1. Stonehenge – Friday 2nd November

      Artist Mark Anstee draws

      Over the summer months we’ve regularly seen certain vehicles parked up along the byway at Stonehenge, especially at the weekends. One, a bright yellow bus, is accompanied by a large, square, blue tent housing a full drum kit. I didn’t expect to see it in November, but it’s here. The drummer is having a great time. The extended solo pounds across the plain. It greets you in the car park and carries all the way up to the monument field. The Stonehenge Drummer.

      It’s bitterly cold in the wind but the light on the Stone Circle is fabulous. I get onto the tarmac walkway and hear, “Twenty one Russians on their way up!” over the staff walkie-talkies.

      Mark sets up and sits by the guide rope on the widest part of the grass walkway. He’s started a series of studies in his studio and is being really specific now about visual information gathering. Details.

      I’m sitting on a bench and a Russian family arrives, the father going to the other end of the wooden seat. He sets up a small compact camera on a miniature tripod and beckons his family forward and into place. He sets the timer and sprints to join the line-up. The camera emits a series of gradually accelerating beeps before it makes the final loud digital shutter noise. Everyone holds their positions and the father repeats the ritual, just in case.

      There are a lot of families visiting today. I hear Russian, Italian, Spanish and English in the space of a minute. The children are bold when it comes to looking at Mark drawing. They’re properly interested and I think they open the way for certain adults to stand and stare in a way they might be too shy to do if they didn’t have the cover of the kids. The usual photos are taken, but the mad crowds of summer are gone and Mark is largely left to get on.

      Watching the artist

      I hear another drum, the sound of a stick on skin. A Bodhran type noise. A man stands in front of a camera, Stonehenge as his background and does a short burst of rhythm. The camera is reset on its tall tripod legs and he returns to his spot, this time with a small child clinging to his chest. He beats his drum and does a couple of bars of singing, “Hey-ah hey-ah hey-ah hah. Hey-ah hey-ah hey-ah hah.” And then he’s done. He heads towards me on the bench with his family group and they settle on the end and on the grass to make some more music. A couple of palm sized open silver bells appear and they ring out with a fine resonant tone. A young woman with a clear sweet voice starts to sing, “Forest, Mountain, River, Listen to my sound.”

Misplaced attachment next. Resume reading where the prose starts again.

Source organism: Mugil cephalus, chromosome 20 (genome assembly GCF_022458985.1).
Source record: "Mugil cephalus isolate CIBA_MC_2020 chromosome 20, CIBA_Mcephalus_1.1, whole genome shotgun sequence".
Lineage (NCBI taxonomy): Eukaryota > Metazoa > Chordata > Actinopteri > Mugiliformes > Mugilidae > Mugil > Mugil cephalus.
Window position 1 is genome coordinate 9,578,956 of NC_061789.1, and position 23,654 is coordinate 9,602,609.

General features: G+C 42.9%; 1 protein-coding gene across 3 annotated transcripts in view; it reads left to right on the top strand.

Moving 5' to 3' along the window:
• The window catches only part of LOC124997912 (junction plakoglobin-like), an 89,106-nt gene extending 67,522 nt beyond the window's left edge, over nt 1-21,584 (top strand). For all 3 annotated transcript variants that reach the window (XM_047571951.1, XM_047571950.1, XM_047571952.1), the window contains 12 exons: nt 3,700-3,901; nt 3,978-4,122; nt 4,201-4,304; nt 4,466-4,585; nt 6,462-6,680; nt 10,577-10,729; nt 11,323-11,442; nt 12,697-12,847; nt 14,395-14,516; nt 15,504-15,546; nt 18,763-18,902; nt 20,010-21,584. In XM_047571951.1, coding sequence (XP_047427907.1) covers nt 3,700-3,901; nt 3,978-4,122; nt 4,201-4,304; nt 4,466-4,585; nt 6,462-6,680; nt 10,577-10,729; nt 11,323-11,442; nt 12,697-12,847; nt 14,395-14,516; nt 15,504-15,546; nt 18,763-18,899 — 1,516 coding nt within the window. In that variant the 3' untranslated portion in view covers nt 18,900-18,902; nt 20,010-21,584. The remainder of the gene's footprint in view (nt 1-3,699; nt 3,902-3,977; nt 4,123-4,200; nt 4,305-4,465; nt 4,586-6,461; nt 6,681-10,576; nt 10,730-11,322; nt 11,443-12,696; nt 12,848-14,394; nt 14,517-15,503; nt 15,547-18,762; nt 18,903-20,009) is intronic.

Visitors are drawn to the singing and start to take photos of the family. Some Japanese women spot them and wave excitedly at their toddler. Their excitement builds as the man takes over the singing and beats his drum. The women crouch next to the family on the grass and their friends take photos of them. Other people gather round, cameras clicking as the man with the drum keeps the rhythm going, singing loudly and clearly. It’s all fantastically celebratory.

      As the Japanese visitors walk away, the little boy in the family laughs and says, “Why do they want to take photos of us? They were all taking photos of us”, and everyone laughs.

      “Beautiful. I love it,” says the man.

      He offers the Japanese visitors a CD. “Here. Here’s a gift for you”, he says. “We’re going round the country making music, and this is for you.” The women are unbelievably delighted.

      Some-days I really love this place.

      As the group gather their belongings we speak and I meet Giles and Juliette Bryant and their lovely family who are doing their own project in music called The Perpetual Choirs. They also give me a gift of their CD. I don’t know about the perpetual choirs but the CD inner sleeve explains a little about an ancient musical practice centred around the mystical sites of Glastonbury, Stonehenge and Llantwit Major.

      Giles writes, “The practice of using sound to heal is a worldwide phenomenon. It seems the ancients understood the power of songs, prayer, dance, meditation and music to benefit themselves and the earth. These practices are returning to the world as people awaken to the healing power of sound”. (www.theperpetualchoirs.com)

      I know for sure those Japanese visitors won’t forget their trip to Stonehenge.

      Watching Mark drawing